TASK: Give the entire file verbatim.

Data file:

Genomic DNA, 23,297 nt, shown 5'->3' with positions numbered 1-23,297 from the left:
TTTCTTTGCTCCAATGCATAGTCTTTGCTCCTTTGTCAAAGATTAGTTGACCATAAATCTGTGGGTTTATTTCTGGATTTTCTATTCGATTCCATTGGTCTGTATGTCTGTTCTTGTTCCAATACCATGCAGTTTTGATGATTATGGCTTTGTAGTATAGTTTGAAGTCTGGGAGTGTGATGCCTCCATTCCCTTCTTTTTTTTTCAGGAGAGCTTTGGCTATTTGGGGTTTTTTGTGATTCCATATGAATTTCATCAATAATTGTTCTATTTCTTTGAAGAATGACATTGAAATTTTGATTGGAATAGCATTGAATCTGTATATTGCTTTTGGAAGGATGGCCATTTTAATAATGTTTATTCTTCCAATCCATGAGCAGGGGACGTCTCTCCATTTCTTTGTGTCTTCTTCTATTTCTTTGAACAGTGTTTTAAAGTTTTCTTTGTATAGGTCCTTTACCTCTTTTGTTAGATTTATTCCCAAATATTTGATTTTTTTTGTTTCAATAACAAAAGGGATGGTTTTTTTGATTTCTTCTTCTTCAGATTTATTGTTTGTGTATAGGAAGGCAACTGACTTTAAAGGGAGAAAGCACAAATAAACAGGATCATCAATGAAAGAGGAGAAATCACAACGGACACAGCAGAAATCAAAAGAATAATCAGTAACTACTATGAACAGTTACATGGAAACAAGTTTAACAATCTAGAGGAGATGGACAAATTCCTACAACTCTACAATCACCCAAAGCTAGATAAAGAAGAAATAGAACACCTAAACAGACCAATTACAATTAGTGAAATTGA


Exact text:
Genomic DNA, 23,297 nt, shown 5'->3' with positions numbered 1-23,297 from the left:
TTTCTTTGCTCCAATGCATAGTCTTTGCTCCTTTGTCAAAGATTAGTTGACCATAAATCTGTGGGTTTATTTCTGGATTTTCTATTCGATTCCATTGGTCTGTATGTCTGTTCTTGTTCCAATACCATGCAGTTTTGATGATTATGGCTTTGTAGTATAGTTTGAAGTCTGGGAGTGTGATGCCTCCATTCCCTTCTTTTTTTTTCAGGAGAGCTTTGGCTATTTGGGGTTTTTTGTGATTCCATATGAATTTCATCAATAATTGTTCTATTTCTTTGAAGAATGACATTGAAATTTTGATTGGAATAGCATTGAATCTGTATATTGCTTTTGGAAGGATGGCCATTTTAATAATGTTTATTCTTCCAATCCATGAGCAGGGGACGTCTCTCCATTTCTTTGTGTCTTCTTCTATTTCTTTGAACAGTGTTTTAAAGTTTTCTTTGTATAGGTCCTTTACCTCTTTTGTTAGATTTATTCCCAAATATTTGATTTTTTTTGTTTCAATAACAAAAGGGATGGTTTTTTTGATTTCTTCTTCTTCAGATTTATTGTTTGTGTATAGGAAGGCAACTGACTTTAAAGGGAGAAAGCACAAATAAACAGGATCATCAATGAAAGAGGAGAAATCACAACGGACACAGCAGAAATCAAAAGAATAATCAGTAACTACTATGAACAGTTACATGGAAACAAGTTTAACAATCTAGAGGAGATGGACAAATTCCTACAACTCTACAATCACCCAAAGCTAGATAAAGAAGAAATAGAACACCTAAACAGACCAATTACAATTAGTGAAATTGA